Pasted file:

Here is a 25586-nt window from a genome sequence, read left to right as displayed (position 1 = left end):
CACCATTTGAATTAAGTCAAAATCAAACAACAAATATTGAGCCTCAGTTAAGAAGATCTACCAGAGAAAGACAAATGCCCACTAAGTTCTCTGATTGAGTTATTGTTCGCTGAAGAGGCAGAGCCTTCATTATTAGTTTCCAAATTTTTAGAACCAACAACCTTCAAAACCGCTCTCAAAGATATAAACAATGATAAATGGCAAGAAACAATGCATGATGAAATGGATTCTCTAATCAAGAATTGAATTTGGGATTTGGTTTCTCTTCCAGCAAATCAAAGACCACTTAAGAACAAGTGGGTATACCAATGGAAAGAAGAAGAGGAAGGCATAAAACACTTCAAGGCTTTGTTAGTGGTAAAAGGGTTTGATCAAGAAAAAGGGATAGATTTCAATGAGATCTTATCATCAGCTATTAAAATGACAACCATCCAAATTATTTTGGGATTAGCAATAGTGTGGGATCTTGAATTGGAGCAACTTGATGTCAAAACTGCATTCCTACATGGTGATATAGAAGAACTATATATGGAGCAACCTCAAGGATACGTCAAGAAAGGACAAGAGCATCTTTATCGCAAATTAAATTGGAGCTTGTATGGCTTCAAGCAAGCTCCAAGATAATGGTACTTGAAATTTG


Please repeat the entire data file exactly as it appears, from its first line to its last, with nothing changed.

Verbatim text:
Here is a 25586-nt window from a genome sequence, read left to right as displayed (position 1 = left end):
CACCATTTGAATTAAGTCAAAATCAAACAACAAATATTGAGCCTCAGTTAAGAAGATCTACCAGAGAAAGACAAATGCCCACTAAGTTCTCTGATTGAGTTATTGTTCGCTGAAGAGGCAGAGCCTTCATTATTAGTTTCCAAATTTTTAGAACCAACAACCTTCAAAACCGCTCTCAAAGATATAAACAATGATAAATGGCAAGAAACAATGCATGATGAAATGGATTCTCTAATCAAGAATTGAATTTGGGATTTGGTTTCTCTTCCAGCAAATCAAAGACCACTTAAGAACAAGTGGGTATACCAATGGAAAGAAGAAGAGGAAGGCATAAAACACTTCAAGGCTTTGTTAGTGGTAAAAGGGTTTGATCAAGAAAAAGGGATAGATTTCAATGAGATCTTATCATCAGCTATTAAAATGACAACCATCCAAATTATTTTGGGATTAGCAATAGTGTGGGATCTTGAATTGGAGCAACTTGATGTCAAAACTGCATTCCTACATGGTGATATAGAAGAACTATATATGGAGCAACCTCAAGGATACGTCAAGAAAGGACAAGAGCATCTTTATCGCAAATTAAATTGGAGCTTGTATGGCTTCAAGCAAGCTCCAAGATAATGGTACTTGAAATTTG